“I don’t know if you remember, but there’s a sequence in the film where I’m filling a dress with trash,” he laughs. “When I was going through pictures of my manic phase, I remembered I was gathering all this trash to use in magic rituals. So I just redid it at home! I took my shoes off, I gathered trash and I filled the dress with it. Images like that, I just recreated. As far as I’m concerned, whether it’s ‘real’ footage or not isn’t really important. The important thing is the emotion. I had a very privileged point of view on all of it, because I lived it. When you make art, you’re touching on the divine. I could reconnect to my madness pretty easily, and I had a lot of fun making the movie. I didn’t want it to be a sad or pathetic film about mental illness. I put everything I had in it and I had fun.”

Louis Parizeau (photo credit: InformAction Films)

Both of the other people profiled in the film are also artists, and they and their partners or family members are also involved to some extent in the Montreal film or art scenes. It would stand to reason that these were people Arsenault knew outside of their shared bond — which isn’t the case.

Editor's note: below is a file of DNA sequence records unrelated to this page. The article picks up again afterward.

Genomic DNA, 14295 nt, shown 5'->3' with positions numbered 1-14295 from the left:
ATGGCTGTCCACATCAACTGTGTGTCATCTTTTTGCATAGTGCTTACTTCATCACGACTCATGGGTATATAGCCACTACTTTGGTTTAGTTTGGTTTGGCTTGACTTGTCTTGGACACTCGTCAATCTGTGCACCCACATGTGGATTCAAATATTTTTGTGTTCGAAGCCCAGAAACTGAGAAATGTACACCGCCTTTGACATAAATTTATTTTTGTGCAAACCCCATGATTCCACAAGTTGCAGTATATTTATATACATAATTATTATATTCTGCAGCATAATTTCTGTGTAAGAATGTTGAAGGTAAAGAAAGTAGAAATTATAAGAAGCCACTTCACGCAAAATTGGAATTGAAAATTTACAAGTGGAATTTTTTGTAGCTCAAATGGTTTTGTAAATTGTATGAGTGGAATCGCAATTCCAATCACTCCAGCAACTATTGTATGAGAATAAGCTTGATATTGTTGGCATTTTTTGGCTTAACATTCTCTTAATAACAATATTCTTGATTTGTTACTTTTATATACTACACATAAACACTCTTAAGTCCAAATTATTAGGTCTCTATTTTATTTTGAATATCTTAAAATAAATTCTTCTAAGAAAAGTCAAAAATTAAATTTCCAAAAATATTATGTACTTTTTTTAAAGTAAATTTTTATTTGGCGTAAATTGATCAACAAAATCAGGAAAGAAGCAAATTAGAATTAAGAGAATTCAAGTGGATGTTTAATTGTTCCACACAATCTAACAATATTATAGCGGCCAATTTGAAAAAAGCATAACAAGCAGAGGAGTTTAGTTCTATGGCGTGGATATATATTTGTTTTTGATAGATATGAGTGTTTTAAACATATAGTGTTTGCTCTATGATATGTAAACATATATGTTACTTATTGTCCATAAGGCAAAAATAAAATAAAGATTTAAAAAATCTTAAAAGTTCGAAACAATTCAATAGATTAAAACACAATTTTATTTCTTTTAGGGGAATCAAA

“I didn’t know them before making the movie, but they were friends of friends,” he says. “They were part of the inner circle! The psychiatrist that treated me at the hospital told me that 90 per cent of his clientèle was made up of artists. When you’re an artist, you’re extremely sensitive, and that makes you predisposed to mental illness. So it happens naturally, in a way. There were other people who wanted to participate — I hesitated a bit when casting the movie, but both Frédérique and Louis were there from the beginning and they were incredible. I never hesitated.”

The artistic aspect of bipolar disorder is also its most intoxicating feature. Watching the film, I found myself a tiny bit jealous of the productivity and inspiration that the manic episode brought. Obviously, most of its effects are negative — but I found myself imagining that some people, in the throes of their mania, would likely try to weaponize it as a conduit for their art.

“Everyone wants that,” says Arsenault. “That’s why we take drugs, that’s why we get fucked up. When you get in a creative buzz, that’s an absolutely incredible feeling. But when you party, there’s a hangover. The further you go in your mania, the higher the costs. I would never have been able to make the movie that I made in my manic state. The manic state started while I was making another film, and that film never had the success that the documentary has currently. What is it really worth, in the end?” ■

Head First opens in theatres on Friday, March 22. Watch the trailer here: